@jo32's solution worked for me, but I turn off use of any throughout my projects. Here is @jo32's solution with the conditional types swapped after extending never (instead of extends any)

type UnionToIntersection<U> = (
  U extends never ? never : (arg: U) => never
) extends (arg: infer I) => void
  ? I
  : never;

type UnionToTuple<T> = UnionToIntersection<
  T extends never ? never : (t: T) => T
> extends (_: never) => infer W
  ? [...UnionToTuple<Exclude<T, W>>, W]
  : [];

@jasonkuhrt
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jasonkuhrt commented Sep 18, 2021

@tatemz with that I get this error:

CleanShot 2021-09-18 at 12 16 48@2x

TS 4.4.2

@HunterKohler
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HunterKohler commented Sep 30, 2021

@jasonkuhrt This is likely a problem inherent in TypeScript due to the size of your union. It has a limit on the depth of recursive calculation. With @tatemz 's solution, 4.5 is allowing me something like 47 long string properties while only ~35 in 4.4. It's odd, but so is Typescript 😆

@tatemz
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tatemz commented Sep 30, 2021

Documenting some findings. I originally found this thread because I was interested in taking a Union (e.g. "foo" | "bar") and then map it to some new type. Additionally, I found this thread when I needed to build out n permutations of a union.

That said, it turns out most of my use-cases can be solved by this answer by using a distributive conditional type.

Example (playground link)

type MyLiterals = "foo" | "bar";

type MyLiteralsMappedToObjects<T extends MyLiterals> = T extends never ? never : { value: MyLiteral };

@fdcds
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fdcds commented Nov 25, 2021

If you find yourself here wishing you had this operation, PLEASE EXPLAIN WHY WITH EXAMPLES, we will help you do something that actually works instead.

I would like to find a solution for the following:

type MyProps = {
  booleanProp: boolean;
  optionalDateProp?: Date;
};

const myJSONObject = {
  "booleanProp": "false",
  "optionalDateProp": "2021-11-25T12:00:00Z"
};

const coerce = (o: any): MyProps => /* ??? */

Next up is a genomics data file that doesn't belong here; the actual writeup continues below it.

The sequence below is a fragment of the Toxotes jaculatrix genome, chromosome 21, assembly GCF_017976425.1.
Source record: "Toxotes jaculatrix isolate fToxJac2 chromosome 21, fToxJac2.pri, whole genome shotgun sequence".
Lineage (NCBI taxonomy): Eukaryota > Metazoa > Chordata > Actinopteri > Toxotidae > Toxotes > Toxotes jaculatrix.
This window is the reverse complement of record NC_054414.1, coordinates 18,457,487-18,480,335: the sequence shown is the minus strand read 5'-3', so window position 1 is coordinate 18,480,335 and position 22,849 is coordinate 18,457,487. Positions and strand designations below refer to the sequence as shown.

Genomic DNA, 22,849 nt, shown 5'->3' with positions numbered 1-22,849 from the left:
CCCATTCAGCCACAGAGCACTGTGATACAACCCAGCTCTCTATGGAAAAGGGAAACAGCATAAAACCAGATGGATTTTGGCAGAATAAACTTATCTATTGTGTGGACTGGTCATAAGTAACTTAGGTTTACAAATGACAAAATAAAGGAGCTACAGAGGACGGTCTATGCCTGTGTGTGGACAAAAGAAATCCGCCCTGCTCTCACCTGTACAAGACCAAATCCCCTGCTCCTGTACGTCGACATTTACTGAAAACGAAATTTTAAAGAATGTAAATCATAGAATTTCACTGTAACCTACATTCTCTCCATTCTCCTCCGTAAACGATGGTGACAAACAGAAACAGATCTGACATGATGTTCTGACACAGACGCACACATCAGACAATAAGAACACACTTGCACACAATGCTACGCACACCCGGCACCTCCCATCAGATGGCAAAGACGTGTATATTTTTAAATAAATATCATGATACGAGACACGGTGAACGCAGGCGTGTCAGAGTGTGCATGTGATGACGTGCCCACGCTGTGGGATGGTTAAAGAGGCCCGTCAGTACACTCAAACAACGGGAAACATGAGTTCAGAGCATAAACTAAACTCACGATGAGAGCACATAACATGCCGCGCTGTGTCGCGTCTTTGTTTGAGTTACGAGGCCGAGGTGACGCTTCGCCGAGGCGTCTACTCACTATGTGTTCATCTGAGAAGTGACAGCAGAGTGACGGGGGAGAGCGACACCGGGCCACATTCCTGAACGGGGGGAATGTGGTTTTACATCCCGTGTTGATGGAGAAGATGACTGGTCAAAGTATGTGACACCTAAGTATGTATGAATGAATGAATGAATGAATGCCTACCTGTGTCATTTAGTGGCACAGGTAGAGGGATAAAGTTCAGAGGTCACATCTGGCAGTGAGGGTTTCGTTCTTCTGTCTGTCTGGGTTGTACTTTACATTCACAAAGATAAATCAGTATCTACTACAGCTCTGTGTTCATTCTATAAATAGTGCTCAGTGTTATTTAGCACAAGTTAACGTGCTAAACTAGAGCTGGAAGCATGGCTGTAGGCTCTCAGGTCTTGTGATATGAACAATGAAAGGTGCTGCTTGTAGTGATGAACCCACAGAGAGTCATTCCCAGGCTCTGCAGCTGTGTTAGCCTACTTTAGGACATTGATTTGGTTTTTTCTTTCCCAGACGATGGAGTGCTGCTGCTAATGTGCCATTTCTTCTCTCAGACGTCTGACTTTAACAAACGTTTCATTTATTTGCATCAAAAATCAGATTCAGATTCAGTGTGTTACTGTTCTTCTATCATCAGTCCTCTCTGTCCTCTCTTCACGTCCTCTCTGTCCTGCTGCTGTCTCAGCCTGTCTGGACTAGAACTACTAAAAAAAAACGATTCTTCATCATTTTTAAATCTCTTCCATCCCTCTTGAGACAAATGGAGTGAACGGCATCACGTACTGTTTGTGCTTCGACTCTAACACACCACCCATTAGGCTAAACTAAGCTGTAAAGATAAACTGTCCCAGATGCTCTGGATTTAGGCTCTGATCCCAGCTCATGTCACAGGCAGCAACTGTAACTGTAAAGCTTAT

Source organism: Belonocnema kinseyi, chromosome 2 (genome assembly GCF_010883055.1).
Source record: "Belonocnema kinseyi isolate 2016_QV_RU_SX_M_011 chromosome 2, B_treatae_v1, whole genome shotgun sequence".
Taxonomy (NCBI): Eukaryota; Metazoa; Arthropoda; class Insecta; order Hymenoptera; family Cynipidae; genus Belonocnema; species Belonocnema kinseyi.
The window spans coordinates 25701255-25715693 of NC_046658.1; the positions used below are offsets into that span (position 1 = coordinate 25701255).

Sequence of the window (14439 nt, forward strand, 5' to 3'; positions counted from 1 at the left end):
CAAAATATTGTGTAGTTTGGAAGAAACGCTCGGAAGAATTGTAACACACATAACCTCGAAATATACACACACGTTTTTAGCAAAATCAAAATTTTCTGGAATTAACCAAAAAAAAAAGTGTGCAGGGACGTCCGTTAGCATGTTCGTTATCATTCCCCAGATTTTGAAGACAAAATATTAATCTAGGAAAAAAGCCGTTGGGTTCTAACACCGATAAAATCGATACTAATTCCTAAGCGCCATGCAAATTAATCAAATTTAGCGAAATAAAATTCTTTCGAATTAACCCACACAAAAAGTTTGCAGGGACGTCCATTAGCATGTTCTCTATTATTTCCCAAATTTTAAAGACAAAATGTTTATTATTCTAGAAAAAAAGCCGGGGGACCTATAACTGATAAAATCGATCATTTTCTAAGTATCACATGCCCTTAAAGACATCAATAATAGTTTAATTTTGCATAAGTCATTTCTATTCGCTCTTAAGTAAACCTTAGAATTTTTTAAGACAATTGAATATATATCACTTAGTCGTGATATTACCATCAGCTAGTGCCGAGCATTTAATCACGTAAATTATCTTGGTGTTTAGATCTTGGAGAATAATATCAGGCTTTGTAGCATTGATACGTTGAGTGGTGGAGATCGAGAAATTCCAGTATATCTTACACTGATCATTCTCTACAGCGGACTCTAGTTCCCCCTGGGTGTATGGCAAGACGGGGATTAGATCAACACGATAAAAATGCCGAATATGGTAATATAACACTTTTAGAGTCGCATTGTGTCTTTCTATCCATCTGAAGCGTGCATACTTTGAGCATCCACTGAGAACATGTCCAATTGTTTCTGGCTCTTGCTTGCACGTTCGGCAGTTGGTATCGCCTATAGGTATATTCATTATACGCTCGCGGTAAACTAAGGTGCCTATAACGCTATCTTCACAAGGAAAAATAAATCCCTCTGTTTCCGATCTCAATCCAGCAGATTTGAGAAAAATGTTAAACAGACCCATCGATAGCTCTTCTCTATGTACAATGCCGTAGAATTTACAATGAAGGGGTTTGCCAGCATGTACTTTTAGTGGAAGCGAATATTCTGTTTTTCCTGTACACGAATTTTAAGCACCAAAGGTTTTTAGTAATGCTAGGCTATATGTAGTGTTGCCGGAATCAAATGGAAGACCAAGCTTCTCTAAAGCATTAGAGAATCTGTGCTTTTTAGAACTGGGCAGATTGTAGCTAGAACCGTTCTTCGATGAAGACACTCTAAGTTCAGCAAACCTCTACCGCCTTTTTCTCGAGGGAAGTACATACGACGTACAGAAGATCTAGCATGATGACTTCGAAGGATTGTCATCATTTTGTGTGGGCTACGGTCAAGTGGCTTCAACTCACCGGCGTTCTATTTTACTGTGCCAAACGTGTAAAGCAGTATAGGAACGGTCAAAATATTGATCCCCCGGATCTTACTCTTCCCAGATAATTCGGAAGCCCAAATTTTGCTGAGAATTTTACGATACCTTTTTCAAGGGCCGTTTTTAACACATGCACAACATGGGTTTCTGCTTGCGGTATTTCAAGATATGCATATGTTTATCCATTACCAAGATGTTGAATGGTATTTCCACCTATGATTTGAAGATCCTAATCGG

coerce(myJSONObject) /* = {
  booleanProp: false,
  optionalDateProp: new Date("2021-11-25T12:00:00Z")
} */

I wish for this operation, so I can implement coerce like this:

// https://stackoverflow.com/a/66144780/11630268
type KeysWithValsOfType<T, V> = keyof {
  [P in keyof T as T[P] extends V ? P : never]: P;
} &
  keyof T;

type MyPropsOfTypeDate = KeysWithValsOfType<MyProps, Date> | KeysWithValsOfType<MyProps, Date | unknown>;
const myPropsOfTypeDate = new Set(/* ??? */);
type MyPropsOfTypeBoolean = KeysWithValsOfType<MyProps, boolean> | KeysWithValsOfType<MyProps, boolean | unknown>;
const myPropsOfTypeBoolean = new Set(/* ??? */);

type MyPropKeys = keyof MyProps;
const myPropKeys = new Set(/* ??? */);

const coerce = (o: any): MyProps => {
  let p = {};
  for (const k in myProps) {
    if (myPropsOfTypeDate.has(k)) {
      p[k] = new Date(o[k]);
    } else if (myPropsOfTypeBoolean.has(k)) {
      p[k] = o[k] === "true";
    } else {
      p[k] = o[k]
    }
  }
  return p;
}

How can I achieve this (or something comparable) without turning a union type of string literals into a runtime object (Set, array, ...) like suggested in this issue?

@krryan
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krryan commented Nov 25, 2021

@fdcds The typing of your coerce function calls for a mapped type with some conditional typing inside, and the runtime will need some standard JavaScript approaches to detecting Date objects. You definitely do not need the functionality requested here; even if we had it, there are better ways to do what you want.

This isn’t really the place to get into those better ways, but were it me, I would go with this:

type MyJsonObject = {
  [K in keyof MyProps]: MyProps[K] extends Date ? string : MyProps[K];
}

function coerce(props: MyProps): MyJsonObject {
  result = {} as MyJsonObject;
  Object.keys(props).forEach(key => {
    result[key] = props[key] instanceof Date ? props[key].toISOString() : props[key];
  });
  return result;
}

I just woke up, wrote this on my phone, and did not test it. If it doesn’t completely work, it should still be enough to point you in the right directions. Please do not clutter this thread, or even this issue tracker, with questions about it: questions like this belong on Stack Overflow.